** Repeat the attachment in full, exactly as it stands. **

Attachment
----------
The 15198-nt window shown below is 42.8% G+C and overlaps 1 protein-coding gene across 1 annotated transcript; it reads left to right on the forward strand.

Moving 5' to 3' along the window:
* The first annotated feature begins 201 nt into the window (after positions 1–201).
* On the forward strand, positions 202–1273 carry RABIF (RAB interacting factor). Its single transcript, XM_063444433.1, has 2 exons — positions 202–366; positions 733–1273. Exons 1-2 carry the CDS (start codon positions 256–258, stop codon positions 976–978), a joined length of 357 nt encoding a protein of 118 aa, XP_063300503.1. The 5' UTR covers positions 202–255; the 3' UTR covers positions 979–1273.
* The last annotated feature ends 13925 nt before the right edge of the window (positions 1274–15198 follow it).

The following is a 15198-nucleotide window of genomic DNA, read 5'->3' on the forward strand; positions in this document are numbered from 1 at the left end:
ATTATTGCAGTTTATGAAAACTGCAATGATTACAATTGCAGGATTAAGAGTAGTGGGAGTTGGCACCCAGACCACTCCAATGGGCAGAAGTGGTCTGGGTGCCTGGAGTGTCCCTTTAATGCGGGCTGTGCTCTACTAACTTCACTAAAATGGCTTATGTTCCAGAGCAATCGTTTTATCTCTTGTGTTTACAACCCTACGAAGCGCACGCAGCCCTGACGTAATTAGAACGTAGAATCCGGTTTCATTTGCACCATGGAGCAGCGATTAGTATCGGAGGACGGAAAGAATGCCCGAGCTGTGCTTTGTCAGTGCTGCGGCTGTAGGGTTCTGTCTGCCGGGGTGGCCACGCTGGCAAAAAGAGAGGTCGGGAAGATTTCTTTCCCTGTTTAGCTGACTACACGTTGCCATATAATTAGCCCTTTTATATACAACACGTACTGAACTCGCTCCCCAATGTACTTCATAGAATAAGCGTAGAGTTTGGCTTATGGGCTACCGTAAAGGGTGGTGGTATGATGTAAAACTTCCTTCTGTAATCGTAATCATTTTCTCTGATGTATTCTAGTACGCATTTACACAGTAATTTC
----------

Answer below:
The 15198-nt window shown below is 42.8% G+C and overlaps 1 protein-coding gene across 1 annotated transcript; it reads left to right on the forward strand.

Moving 5' to 3' along the window:
* The first annotated feature begins 201 nt into the window (after positions 1–201).
* On the forward strand, positions 202–1273 carry RABIF (RAB interacting factor). Its single transcript, XM_063444433.1, has 2 exons — positions 202–366; positions 733–1273. Exons 1-2 carry the CDS (start codon positions 256–258, stop codon positions 976–978), a joined length of 357 nt encoding a protein of 118 aa, XP_063300503.1. The 5' UTR covers positions 202–255; the 3' UTR covers positions 979–1273.
* The last annotated feature ends 13925 nt before the right edge of the window (positions 1274–15198 follow it).

The following is a 15198-nucleotide window of genomic DNA, read 5'->3' on the forward strand; positions in this document are numbered from 1 at the left end:
ATTATTGCAGTTTATGAAAACTGCAATGATTACAATTGCAGGATTAAGAGTAGTGGGAGTTGGCACCCAGACCACTCCAATGGGCAGAAGTGGTCTGGGTGCCTGGAGTGTCCCTTTAATGCGGGCTGTGCTCTACTAACTTCACTAAAATGGCTTATGTTCCAGAGCAATCGTTTTATCTCTTGTGTTTACAACCCTACGAAGCGCACGCAGCCCTGACGTAATTAGAACGTAGAATCCGGTTTCATTTGCACCATGGAGCAGCGATTAGTATCGGAGGACGGAAAGAATGCCCGAGCTGTGCTTTGTCAGTGCTGCGGCTGTAGGGTTCTGTCTGCCGGGGTGGCCACGCTGGCAAAAAGAGAGGTCGGGAAGATTTCTTTCCCTGTTTAGCTGACTACACGTTGCCATATAATTAGCCCTTTTATATACAACACGTACTGAACTCGCTCCCCAATGTACTTCATAGAATAAGCGTAGAGTTTGGCTTATGGGCTACCGTAAAGGGTGGTGGTATGATGTAAAACTTCCTTCTGTAATCGTAATCATTTTCTCTGATGTATTCTAGTACGCATTTACACAGTAATTTC